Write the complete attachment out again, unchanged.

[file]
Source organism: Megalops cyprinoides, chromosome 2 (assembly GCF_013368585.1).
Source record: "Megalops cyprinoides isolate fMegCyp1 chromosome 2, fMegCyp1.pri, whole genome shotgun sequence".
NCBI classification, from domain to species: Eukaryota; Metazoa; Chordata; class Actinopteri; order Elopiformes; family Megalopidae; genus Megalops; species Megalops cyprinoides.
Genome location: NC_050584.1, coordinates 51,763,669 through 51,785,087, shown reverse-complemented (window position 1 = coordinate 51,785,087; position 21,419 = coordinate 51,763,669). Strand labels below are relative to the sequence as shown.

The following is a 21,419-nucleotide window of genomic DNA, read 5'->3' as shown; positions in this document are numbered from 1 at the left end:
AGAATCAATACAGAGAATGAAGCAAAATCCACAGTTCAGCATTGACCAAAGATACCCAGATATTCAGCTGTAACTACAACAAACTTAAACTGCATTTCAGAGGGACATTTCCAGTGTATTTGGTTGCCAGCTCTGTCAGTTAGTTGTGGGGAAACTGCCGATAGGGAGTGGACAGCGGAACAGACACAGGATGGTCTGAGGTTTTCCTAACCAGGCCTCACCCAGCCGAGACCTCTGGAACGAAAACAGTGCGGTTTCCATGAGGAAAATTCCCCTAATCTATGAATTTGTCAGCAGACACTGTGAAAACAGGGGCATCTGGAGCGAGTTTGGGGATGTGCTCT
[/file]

Source organism: Megalops cyprinoides, chromosome 2 (assembly GCF_013368585.1).
Source record: "Megalops cyprinoides isolate fMegCyp1 chromosome 2, fMegCyp1.pri, whole genome shotgun sequence".
NCBI classification, from domain to species: Eukaryota; Metazoa; Chordata; class Actinopteri; order Elopiformes; family Megalopidae; genus Megalops; species Megalops cyprinoides.
Genome location: NC_050584.1, coordinates 51,763,669 through 51,785,087, shown reverse-complemented (window position 1 = coordinate 51,785,087; position 21,419 = coordinate 51,763,669). Strand labels below are relative to the sequence as shown.

The following is a 21,419-nucleotide window of genomic DNA, read 5'->3' as shown; positions in this document are numbered from 1 at the left end:
AGAATCAATACAGAGAATGAAGCAAAATCCACAGTTCAGCATTGACCAAAGATACCCAGATATTCAGCTGTAACTACAACAAACTTAAACTGCATTTCAGAGGGACATTTCCAGTGTATTTGGTTGCCAGCTCTGTCAGTTAGTTGTGGGGAAACTGCCGATAGGGAGTGGACAGCGGAACAGACACAGGATGGTCTGAGGTTTTCCTAACCAGGCCTCACCCAGCCGAGACCTCTGGAACGAAAACAGTGCGGTTTCCATGAGGAAAATTCCCCTAATCTATGAATTTGTCAGCAGACACTGTGAAAACAGGGGCATCTGGAGCGAGTTTGGGGATGTGCTCT